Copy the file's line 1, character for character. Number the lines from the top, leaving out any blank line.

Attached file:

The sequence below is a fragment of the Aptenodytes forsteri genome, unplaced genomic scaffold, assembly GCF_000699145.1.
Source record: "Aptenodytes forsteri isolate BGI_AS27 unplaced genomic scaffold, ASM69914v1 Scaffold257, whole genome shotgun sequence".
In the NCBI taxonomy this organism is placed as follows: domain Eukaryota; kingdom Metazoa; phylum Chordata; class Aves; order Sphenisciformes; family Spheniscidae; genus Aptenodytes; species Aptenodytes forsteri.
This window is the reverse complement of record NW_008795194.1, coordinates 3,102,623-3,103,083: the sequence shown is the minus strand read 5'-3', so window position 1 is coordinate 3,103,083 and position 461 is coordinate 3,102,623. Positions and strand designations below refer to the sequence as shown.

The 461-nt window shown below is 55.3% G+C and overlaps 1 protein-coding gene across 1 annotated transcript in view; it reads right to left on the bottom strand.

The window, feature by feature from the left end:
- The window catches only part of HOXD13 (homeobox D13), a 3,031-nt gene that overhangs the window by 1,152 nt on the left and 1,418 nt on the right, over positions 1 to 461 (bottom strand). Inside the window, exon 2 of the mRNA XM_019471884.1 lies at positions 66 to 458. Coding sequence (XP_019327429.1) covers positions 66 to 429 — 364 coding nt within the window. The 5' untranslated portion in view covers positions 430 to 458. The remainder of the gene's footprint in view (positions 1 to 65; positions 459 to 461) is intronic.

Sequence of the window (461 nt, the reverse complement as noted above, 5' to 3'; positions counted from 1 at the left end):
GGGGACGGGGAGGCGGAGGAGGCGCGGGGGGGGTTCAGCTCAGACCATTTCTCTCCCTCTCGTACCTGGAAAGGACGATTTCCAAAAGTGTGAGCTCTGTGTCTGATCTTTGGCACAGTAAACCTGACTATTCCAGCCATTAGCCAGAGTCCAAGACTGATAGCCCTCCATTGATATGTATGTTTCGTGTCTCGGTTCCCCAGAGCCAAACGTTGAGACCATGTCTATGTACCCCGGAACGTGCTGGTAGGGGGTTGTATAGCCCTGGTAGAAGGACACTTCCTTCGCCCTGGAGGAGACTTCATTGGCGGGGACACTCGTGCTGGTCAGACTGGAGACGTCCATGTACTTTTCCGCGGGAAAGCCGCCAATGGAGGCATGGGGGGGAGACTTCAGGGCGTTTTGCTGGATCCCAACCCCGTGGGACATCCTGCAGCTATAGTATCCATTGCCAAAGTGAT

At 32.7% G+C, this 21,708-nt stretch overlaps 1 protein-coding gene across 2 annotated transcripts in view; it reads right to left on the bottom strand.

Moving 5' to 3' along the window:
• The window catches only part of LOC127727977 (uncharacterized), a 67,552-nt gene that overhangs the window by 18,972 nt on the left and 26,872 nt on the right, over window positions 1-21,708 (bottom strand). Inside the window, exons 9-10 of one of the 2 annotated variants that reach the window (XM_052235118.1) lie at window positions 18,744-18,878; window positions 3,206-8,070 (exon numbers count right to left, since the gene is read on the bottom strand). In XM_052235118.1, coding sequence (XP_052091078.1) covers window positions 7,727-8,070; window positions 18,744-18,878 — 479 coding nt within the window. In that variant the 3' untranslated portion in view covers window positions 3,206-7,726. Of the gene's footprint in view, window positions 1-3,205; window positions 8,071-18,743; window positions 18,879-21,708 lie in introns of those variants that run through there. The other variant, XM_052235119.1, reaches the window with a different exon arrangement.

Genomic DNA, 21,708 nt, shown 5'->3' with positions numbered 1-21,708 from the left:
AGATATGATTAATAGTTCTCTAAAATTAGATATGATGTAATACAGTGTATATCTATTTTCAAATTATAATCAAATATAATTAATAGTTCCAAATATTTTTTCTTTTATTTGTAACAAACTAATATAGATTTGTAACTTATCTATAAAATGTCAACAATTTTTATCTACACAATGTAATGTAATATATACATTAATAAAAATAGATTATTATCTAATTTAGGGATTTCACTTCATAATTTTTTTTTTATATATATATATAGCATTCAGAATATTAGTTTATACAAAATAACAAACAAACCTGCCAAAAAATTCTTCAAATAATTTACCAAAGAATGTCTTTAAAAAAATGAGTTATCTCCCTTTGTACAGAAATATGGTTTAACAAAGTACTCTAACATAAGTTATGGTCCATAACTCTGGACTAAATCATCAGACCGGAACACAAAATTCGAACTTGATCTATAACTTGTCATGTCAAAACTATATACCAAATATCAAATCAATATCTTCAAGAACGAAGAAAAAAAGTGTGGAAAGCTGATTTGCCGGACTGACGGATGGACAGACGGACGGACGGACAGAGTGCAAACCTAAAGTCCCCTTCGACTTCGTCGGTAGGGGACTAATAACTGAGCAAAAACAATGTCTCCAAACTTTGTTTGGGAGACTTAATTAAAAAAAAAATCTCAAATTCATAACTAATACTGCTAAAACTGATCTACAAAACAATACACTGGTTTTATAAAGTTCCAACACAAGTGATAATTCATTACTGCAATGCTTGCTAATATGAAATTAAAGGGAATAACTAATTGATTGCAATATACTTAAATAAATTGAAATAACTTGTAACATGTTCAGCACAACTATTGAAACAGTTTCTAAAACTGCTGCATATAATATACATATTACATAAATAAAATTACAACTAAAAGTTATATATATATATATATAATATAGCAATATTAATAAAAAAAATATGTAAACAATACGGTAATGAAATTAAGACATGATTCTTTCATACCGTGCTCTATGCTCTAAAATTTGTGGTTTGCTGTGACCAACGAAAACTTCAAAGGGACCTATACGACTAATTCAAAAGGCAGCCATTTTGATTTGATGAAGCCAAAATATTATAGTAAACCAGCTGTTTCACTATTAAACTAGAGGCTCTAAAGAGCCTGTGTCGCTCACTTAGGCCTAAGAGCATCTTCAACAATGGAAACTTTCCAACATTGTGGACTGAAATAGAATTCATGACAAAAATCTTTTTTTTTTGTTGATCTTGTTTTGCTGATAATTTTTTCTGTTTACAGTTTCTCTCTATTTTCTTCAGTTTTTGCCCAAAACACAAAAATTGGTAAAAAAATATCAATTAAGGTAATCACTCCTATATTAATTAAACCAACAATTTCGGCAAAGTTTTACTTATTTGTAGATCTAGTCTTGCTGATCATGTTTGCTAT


The sequence below is a fragment of the Aptenodytes forsteri genome, unplaced genomic scaffold, assembly GCF_000699145.1.